Joseph Addison wished to incorporate the style and qualities of classical Greek and Roman poetry, with appropriate adjustments, into English. The adaptation met with some success: His poetry brought him literary recognition and political favor, but—unlike his prose—it has not endured. The reasons are clear: His ideas about poetry were limited, his comic talent found better expression in other genres, and popular taste turned away from classicizing when it grew sated. Addison’s ideas about poetry were simple ones and commonplace in his time. He defined poetry as ornamented thought, as a truth, which the poet wished to teach, made pleasant to the mind by the images created through elegant language. He judged the most important kind of poetry to be public poetry that treated moral and heroic topics.
These criteria were derived from classical Roman poetry, which Addison praised highly in his youthful essays for its power to raise “in our minds a pleasing variety of scenes and landscapes, whilst it teaches us.” Addison especially admired the concept of the poet as a teacher who expressed to his society its highest ideals and principles. He wished England to have its Vergils and Horaces who would be the familiar acquaintances of the nation’s leaders and would sing the glory of their country. Finally, Addison found in the classical Roman poets an urbane and cultured tone that stressed simplicity and civility. To a nation that had undergone a political revolution in 1688 and would experience two decades of intense Whig and Tory rivalry for office, such virtues seemed appropriate for the whole society as well as for individuals.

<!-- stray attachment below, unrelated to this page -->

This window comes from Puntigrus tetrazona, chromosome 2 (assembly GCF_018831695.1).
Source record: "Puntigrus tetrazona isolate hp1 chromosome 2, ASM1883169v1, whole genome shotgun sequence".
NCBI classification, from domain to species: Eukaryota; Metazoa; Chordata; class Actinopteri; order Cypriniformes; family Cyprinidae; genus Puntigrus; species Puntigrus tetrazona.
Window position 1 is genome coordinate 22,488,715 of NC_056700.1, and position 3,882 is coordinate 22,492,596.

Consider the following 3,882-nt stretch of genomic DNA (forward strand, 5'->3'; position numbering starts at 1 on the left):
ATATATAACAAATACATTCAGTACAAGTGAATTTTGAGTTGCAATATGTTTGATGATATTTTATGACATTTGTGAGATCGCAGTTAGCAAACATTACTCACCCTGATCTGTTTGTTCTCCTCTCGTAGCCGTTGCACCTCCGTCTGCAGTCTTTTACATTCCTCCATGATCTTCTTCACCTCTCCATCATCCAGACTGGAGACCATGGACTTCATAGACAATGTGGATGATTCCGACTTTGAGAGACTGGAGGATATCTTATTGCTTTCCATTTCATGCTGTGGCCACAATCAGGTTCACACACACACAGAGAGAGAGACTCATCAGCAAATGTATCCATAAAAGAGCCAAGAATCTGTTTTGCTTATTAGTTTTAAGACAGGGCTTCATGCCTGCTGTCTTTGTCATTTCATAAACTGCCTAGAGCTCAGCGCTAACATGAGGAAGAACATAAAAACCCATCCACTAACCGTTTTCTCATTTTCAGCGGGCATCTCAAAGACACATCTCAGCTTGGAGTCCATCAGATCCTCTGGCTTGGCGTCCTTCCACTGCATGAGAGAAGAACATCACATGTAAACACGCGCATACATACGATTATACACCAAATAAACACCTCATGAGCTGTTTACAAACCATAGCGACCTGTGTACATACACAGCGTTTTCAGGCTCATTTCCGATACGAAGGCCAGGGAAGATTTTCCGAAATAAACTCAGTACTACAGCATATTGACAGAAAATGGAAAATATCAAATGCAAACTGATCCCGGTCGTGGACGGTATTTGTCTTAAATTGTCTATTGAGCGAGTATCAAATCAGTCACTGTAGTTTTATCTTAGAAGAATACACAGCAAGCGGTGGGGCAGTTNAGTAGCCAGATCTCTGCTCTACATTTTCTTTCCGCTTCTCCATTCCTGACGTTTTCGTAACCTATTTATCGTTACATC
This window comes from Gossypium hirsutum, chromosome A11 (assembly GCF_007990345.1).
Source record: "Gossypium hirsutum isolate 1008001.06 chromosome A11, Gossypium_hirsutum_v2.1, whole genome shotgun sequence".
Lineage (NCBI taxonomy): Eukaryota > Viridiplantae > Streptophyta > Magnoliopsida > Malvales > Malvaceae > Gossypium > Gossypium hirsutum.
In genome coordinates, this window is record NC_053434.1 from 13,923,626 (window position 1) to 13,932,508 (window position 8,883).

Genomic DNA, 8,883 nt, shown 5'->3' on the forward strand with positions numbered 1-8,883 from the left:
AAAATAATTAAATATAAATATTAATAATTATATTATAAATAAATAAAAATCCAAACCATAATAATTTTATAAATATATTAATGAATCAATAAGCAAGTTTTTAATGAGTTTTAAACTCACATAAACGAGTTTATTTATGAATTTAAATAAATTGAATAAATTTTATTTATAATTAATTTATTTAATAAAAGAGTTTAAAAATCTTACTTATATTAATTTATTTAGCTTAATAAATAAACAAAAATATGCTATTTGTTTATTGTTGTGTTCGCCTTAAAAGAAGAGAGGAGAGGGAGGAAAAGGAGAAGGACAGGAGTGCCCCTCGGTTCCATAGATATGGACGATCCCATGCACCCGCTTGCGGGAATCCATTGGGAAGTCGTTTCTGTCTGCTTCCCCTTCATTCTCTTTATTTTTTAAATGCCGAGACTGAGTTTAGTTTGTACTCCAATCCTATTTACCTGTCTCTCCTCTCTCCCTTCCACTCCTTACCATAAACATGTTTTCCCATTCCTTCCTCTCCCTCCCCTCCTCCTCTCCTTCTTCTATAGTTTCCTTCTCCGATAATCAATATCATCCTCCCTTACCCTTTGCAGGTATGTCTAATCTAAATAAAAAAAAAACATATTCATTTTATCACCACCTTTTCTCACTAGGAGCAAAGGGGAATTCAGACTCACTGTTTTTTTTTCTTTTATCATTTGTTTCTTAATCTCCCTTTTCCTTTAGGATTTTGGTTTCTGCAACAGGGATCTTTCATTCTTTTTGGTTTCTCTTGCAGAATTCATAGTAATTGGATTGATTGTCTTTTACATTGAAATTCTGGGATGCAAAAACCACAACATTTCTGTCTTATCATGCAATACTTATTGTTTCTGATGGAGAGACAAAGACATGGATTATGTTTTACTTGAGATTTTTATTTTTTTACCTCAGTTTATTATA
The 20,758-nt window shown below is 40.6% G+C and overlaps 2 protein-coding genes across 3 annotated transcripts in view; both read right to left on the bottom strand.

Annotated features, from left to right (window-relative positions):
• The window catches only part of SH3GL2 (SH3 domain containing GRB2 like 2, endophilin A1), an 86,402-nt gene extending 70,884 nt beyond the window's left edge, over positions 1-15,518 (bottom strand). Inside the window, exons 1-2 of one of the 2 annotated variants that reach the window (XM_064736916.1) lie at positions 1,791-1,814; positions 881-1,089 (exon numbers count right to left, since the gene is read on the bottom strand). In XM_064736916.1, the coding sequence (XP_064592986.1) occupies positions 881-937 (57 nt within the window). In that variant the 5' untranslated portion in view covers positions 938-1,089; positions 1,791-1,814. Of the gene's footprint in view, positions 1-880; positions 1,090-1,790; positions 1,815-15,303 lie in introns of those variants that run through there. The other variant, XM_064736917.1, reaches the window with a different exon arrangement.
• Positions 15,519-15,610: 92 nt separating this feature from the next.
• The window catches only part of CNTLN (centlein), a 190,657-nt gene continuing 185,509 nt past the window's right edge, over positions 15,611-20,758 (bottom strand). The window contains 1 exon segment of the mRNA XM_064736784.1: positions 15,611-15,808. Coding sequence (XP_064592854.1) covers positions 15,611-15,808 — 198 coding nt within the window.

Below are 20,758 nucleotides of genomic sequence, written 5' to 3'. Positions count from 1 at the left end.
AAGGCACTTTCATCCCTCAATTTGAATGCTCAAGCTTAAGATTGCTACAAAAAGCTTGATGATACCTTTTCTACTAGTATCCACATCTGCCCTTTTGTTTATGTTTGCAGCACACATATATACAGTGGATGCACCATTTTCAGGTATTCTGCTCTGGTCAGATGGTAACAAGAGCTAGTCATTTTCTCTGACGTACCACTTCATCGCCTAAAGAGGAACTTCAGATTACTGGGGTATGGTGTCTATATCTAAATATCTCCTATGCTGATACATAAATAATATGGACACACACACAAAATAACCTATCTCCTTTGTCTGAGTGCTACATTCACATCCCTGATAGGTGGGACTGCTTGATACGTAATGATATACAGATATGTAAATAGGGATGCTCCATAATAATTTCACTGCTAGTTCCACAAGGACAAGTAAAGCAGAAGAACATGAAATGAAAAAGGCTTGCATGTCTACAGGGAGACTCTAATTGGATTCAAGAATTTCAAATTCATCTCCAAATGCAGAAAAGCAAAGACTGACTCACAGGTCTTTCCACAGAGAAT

Addison first published in Latin and first achieved note among his contemporaries for a series of Latin poems written in the 1690’s and issued collectively in Musarum Anglicanarum Analecta (1699). Two are complimentary odes to Oxford professors, two are descriptions (of an altar and a barometer), three are comic verses (on a puppet show, on a bowling match, and on an imaginary war), and one is a celebration of peace with France. They are, for the most part, elegant pieces designed to show off the author’s stylistic ability to ornament mundane as well as special topics.